Gentlemen,

    CLARITY!!

  24. 24
    Nakashima says:

    Mr Mung,

    I’m pretty sure that Mr faded_Glory was human as an egg! 😉 But even if he was a chicken, his process of development seems to have been inexorably natural.

  25. 25
    CannuckianYankee says:

    Arthur Hunt,

    “I found Meyer’s account of these developments to be, um, interesting. I think autobiographical historical fiction is a good description of this book. (I’ve got news for the IDsts here – design, God, and religion were not much, if at all, in the thoughts of the people who unraveled the nature of genetics. To insert ID into the history of biology as Meyer does is to re-write this history so much as to end up with a piece of fiction.)”

    First of all, my and your knowledge of what went through the minds of the people who unravelled the nature of genetics is probably lacking any verifiable evidence except for perhaps what they wrote.

    I didn’t perceive Meyer as attempting to interject a religious POV into the minds of any of these people. He writes merely about his own speculations on the matter of origins, while relying on the evidences that others had discovered. I.e., he made inferences based on research from a number of areas, but did not assume that those doing such research agreed with ID. If I’m reading you correctly, you’re suggesting just the opposite.

    Allen MacNeill,

    Hello again. You stated,

    “Dr. Meyer’s book is confined virtually entirely to the origin of life, the origin of the genetic code, and the origin of prokaryotic cellular structure and function. Virtually all of the empirical evidence indicates that this happened between 4.5 and 3.9 billion years ago, and left absolutely no trace in the geological record.

    Ergo, regardless of the outcome of the debate over Dr. Meyer’s book, it has virtually no bearing on the evolution of life since the origin of living cells and the genetic code, nor is it very likely that we will ever have direct empirical evidence either verifying or falsifying Dr. Meyer’s hypotheses.”

    I’m not certain if you are correctly identifying the major point of Meyer’s book. He’s arguing that Darwinian theories must consider the origin of complex specified information and the probabilities of it arising by chance and necessity, or by chance, necessity and selection alone. He accurately points out that Darwinian theories do not touch on this issue, yet insist on the chance necessity and selection alone argument without empirical evidence. He strongly argues that Darwinian theorists beg the question – they take for granted the prior existence of this complex information without asking how it arose in the first place.

    Meyer then gives a strong argument for design as the best explanation based on what we already know about how complex structures arise artificially.

    I find it interesting that Darwinian theorists use artificial computer models in an attempt to demonstrate Darwinian processes, while at the same time ID theorists take those same models as a prime example of design. Who is right here? Any guesses?

    It’s easy to dismiss the issue by stating that because it happened so long ago, and because we have so little empirical evidence, we will never know. I can’t help thinking that this is a cop-out for refusing to consider a legitimate argument for design.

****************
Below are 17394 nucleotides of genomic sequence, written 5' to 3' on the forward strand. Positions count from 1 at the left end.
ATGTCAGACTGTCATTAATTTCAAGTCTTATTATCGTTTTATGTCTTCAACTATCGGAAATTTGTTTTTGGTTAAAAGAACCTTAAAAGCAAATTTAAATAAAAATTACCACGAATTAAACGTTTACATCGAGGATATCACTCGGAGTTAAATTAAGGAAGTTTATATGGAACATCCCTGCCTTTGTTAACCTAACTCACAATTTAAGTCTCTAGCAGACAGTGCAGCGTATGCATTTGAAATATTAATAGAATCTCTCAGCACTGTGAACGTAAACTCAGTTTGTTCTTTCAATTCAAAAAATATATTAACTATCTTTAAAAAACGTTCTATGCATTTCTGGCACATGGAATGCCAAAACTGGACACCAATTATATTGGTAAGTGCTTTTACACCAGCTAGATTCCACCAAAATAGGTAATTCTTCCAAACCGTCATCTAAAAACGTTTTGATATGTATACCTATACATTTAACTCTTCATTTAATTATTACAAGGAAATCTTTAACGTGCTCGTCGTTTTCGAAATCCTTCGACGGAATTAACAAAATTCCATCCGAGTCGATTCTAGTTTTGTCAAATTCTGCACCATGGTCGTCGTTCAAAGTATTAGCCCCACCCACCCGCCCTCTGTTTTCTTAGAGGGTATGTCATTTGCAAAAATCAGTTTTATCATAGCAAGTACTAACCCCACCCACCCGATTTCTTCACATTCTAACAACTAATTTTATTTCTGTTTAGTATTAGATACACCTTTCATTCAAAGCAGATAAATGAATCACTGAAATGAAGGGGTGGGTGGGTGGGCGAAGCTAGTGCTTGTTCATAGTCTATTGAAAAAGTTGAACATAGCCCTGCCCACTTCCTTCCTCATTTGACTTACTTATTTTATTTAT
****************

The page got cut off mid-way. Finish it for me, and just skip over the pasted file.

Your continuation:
26. 26
    johnnyb says:

    Allen –

    “Dr. Meyer’s book is confined virtually entirely to the origin of life, the origin of the genetic code, and the origin of prokaryotic cellular structure and function…Ergo, regardless of the outcome of the debate over Dr. Meyer’s book, it has virtually no bearing on the evolution of life since the origin of living cells and the genetic code”

    The problem with this statement is that most evolutionary theory assumes that the origin of life is simple, and that complexity came later. This is an assumption for which there is little evidence. Trilobites are quite amazing creatures. They probably developed by molting and had an overall amazing anatomy. The only reason to consider these (or any other creature – including single-celled organisms) as primitive is because of our view of the origin of life.

    If, instead, we view the origin of life as being designed, there is no longer any reason to hold on to the assumption that it was simple. This means that the possibilities for how the plethora of organisms developed from that have now increased.

    If we no longer have the assumption that the information had to have developed (since it could have been designed). It could be that phylogeny is actually a planetary ontogeny from an initial organism.

    As you can see, when you remove the assumption that the beginning was simple, it opens up a HUGE set of possibilities that were previously unconsidered, because our thinking was needlessly constrained by an assumption of what the origin of life was like.

  27. 27
    Arthur Hunt says:

    CannulianYankee @ #25:

    I didn’t perceive Meyer as attempting to interject a religious POV into the minds of any of these people. He writes merely about his own speculations on the matter of origins, while relying on the evidences that others had discovered. I.e., he made inferences based on research from a number of areas, but did not assume that those doing such research agreed with ID. If I’m reading you correctly, you’re suggesting just the opposite.

    I’m not saying that Meyer was injecting any religious POV into those who unraveled the nature of genes and gene expression, but rather that he is inventing a backdrop – a tension between design and no design – where none existed. For example, he does this by conflating the meanings of the word information. As used by biologists, it is a colloquial and informal term that has nothing to do with information theory, and especially nothing to do with the ID usage of the word. Thus, for biologists, the nature and origins of genetic information are matters of chemistry, and there has never been the dichotomy that Meyer repeatedly implies.